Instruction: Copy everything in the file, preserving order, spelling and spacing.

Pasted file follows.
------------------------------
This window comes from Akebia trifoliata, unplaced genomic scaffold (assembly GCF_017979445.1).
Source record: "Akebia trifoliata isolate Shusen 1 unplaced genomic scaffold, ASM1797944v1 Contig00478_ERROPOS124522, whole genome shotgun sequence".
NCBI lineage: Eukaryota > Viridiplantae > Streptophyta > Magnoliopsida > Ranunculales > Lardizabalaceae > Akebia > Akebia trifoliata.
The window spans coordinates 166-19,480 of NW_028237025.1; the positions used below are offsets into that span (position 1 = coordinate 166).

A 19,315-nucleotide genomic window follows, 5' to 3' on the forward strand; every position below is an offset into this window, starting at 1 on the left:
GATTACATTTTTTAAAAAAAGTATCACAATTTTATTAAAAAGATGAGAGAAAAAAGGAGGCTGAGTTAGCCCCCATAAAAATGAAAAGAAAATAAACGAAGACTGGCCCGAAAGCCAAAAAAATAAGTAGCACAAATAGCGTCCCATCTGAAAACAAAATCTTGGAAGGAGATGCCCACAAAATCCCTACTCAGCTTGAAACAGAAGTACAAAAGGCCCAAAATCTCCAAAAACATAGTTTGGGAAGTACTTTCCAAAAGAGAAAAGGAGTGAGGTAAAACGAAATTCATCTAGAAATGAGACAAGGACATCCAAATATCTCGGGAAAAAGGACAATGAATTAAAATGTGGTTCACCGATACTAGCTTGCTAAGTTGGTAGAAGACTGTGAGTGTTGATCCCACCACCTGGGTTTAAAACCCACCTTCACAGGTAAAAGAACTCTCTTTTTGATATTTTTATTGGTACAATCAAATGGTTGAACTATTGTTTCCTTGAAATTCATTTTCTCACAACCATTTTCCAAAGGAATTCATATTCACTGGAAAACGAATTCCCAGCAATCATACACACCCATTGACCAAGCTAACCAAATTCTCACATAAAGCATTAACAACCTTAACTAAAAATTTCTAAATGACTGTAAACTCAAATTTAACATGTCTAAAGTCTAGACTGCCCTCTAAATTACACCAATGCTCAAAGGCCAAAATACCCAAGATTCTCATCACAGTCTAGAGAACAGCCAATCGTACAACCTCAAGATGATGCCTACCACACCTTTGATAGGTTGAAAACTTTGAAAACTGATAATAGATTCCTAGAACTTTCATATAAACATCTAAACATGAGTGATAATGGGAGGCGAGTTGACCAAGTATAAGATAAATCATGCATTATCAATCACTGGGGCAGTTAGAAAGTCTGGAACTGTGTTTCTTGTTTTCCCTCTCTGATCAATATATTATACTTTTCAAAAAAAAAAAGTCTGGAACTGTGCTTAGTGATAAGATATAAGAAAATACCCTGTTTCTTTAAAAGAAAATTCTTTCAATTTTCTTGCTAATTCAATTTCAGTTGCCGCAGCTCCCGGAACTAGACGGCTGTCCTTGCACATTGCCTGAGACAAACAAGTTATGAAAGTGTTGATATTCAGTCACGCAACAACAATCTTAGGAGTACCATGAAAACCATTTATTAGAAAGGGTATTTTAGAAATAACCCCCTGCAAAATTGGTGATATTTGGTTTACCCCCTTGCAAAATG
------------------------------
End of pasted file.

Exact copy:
This window comes from Akebia trifoliata, unplaced genomic scaffold (assembly GCF_017979445.1).
Source record: "Akebia trifoliata isolate Shusen 1 unplaced genomic scaffold, ASM1797944v1 Contig00478_ERROPOS124522, whole genome shotgun sequence".
NCBI lineage: Eukaryota > Viridiplantae > Streptophyta > Magnoliopsida > Ranunculales > Lardizabalaceae > Akebia > Akebia trifoliata.
The window spans coordinates 166-19,480 of NW_028237025.1; the positions used below are offsets into that span (position 1 = coordinate 166).

A 19,315-nucleotide genomic window follows, 5' to 3' on the forward strand; every position below is an offset into this window, starting at 1 on the left:
GATTACATTTTTTAAAAAAAGTATCACAATTTTATTAAAAAGATGAGAGAAAAAAGGAGGCTGAGTTAGCCCCCATAAAAATGAAAAGAAAATAAACGAAGACTGGCCCGAAAGCCAAAAAAATAAGTAGCACAAATAGCGTCCCATCTGAAAACAAAATCTTGGAAGGAGATGCCCACAAAATCCCTACTCAGCTTGAAACAGAAGTACAAAAGGCCCAAAATCTCCAAAAACATAGTTTGGGAAGTACTTTCCAAAAGAGAAAAGGAGTGAGGTAAAACGAAATTCATCTAGAAATGAGACAAGGACATCCAAATATCTCGGGAAAAAGGACAATGAATTAAAATGTGGTTCACCGATACTAGCTTGCTAAGTTGGTAGAAGACTGTGAGTGTTGATCCCACCACCTGGGTTTAAAACCCACCTTCACAGGTAAAAGAACTCTCTTTTTGATATTTTTATTGGTACAATCAAATGGTTGAACTATTGTTTCCTTGAAATTCATTTTCTCACAACCATTTTCCAAAGGAATTCATATTCACTGGAAAACGAATTCCCAGCAATCATACACACCCATTGACCAAGCTAACCAAATTCTCACATAAAGCATTAACAACCTTAACTAAAAATTTCTAAATGACTGTAAACTCAAATTTAACATGTCTAAAGTCTAGACTGCCCTCTAAATTACACCAATGCTCAAAGGCCAAAATACCCAAGATTCTCATCACAGTCTAGAGAACAGCCAATCGTACAACCTCAAGATGATGCCTACCACACCTTTGATAGGTTGAAAACTTTGAAAACTGATAATAGATTCCTAGAACTTTCATATAAACATCTAAACATGAGTGATAATGGGAGGCGAGTTGACCAAGTATAAGATAAATCATGCATTATCAATCACTGGGGCAGTTAGAAAGTCTGGAACTGTGTTTCTTGTTTTCCCTCTCTGATCAATATATTATACTTTTCAAAAAAAAAAAGTCTGGAACTGTGCTTAGTGATAAGATATAAGAAAATACCCTGTTTCTTTAAAAGAAAATTCTTTCAATTTTCTTGCTAATTCAATTTCAGTTGCCGCAGCTCCCGGAACTAGACGGCTGTCCTTGCACATTGCCTGAGACAAACAAGTTATGAAAGTGTTGATATTCAGTCACGCAACAACAATCTTAGGAGTACCATGAAAACCATTTATTAGAAAGGGTATTTTAGAAATAACCCCCTGCAAAATTGGTGATATTTGGTTTACCCCCTTGCAAAATG